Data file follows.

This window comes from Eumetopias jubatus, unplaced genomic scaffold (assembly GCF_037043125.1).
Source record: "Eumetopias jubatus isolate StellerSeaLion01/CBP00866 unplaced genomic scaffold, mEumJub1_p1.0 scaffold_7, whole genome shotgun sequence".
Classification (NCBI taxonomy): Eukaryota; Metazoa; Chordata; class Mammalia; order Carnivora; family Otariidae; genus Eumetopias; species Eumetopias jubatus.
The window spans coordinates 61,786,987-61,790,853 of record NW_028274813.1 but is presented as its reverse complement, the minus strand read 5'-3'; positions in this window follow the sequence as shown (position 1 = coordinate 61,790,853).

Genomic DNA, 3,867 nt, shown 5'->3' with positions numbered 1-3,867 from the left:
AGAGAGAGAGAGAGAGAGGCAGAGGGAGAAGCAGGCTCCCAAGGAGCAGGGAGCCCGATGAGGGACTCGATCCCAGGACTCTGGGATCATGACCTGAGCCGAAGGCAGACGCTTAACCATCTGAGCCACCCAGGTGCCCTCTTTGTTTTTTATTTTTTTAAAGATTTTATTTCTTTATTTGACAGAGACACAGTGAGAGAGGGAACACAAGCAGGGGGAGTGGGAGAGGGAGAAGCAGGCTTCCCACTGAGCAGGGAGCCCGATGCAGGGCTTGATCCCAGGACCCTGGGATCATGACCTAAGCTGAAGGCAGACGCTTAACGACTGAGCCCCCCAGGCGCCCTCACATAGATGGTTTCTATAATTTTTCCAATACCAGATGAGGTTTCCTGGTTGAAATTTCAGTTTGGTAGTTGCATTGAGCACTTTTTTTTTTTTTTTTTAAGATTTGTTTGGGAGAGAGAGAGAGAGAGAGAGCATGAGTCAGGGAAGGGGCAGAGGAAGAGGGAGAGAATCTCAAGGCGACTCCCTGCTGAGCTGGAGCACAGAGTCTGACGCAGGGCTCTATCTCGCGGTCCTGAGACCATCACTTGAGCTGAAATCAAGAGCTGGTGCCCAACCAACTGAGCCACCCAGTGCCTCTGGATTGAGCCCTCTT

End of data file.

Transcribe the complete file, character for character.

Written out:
This window comes from Eumetopias jubatus, unplaced genomic scaffold (assembly GCF_037043125.1).
Source record: "Eumetopias jubatus isolate StellerSeaLion01/CBP00866 unplaced genomic scaffold, mEumJub1_p1.0 scaffold_7, whole genome shotgun sequence".
Classification (NCBI taxonomy): Eukaryota; Metazoa; Chordata; class Mammalia; order Carnivora; family Otariidae; genus Eumetopias; species Eumetopias jubatus.
The window spans coordinates 61,786,987-61,790,853 of record NW_028274813.1 but is presented as its reverse complement, the minus strand read 5'-3'; positions in this window follow the sequence as shown (position 1 = coordinate 61,790,853).

Genomic DNA, 3,867 nt, shown 5'->3' with positions numbered 1-3,867 from the left:
AGAGAGAGAGAGAGAGAGGCAGAGGGAGAAGCAGGCTCCCAAGGAGCAGGGAGCCCGATGAGGGACTCGATCCCAGGACTCTGGGATCATGACCTGAGCCGAAGGCAGACGCTTAACCATCTGAGCCACCCAGGTGCCCTCTTTGTTTTTTATTTTTTTAAAGATTTTATTTCTTTATTTGACAGAGACACAGTGAGAGAGGGAACACAAGCAGGGGGAGTGGGAGAGGGAGAAGCAGGCTTCCCACTGAGCAGGGAGCCCGATGCAGGGCTTGATCCCAGGACCCTGGGATCATGACCTAAGCTGAAGGCAGACGCTTAACGACTGAGCCCCCCAGGCGCCCTCACATAGATGGTTTCTATAATTTTTCCAATACCAGATGAGGTTTCCTGGTTGAAATTTCAGTTTGGTAGTTGCATTGAGCACTTTTTTTTTTTTTTTTTAAGATTTGTTTGGGAGAGAGAGAGAGAGAGAGAGCATGAGTCAGGGAAGGGGCAGAGGAAGAGGGAGAGAATCTCAAGGCGACTCCCTGCTGAGCTGGAGCACAGAGTCTGACGCAGGGCTCTATCTCGCGGTCCTGAGACCATCACTTGAGCTGAAATCAAGAGCTGGTGCCCAACCAACTGAGCCACCCAGTGCCTCTGGATTGAGCCCTCTT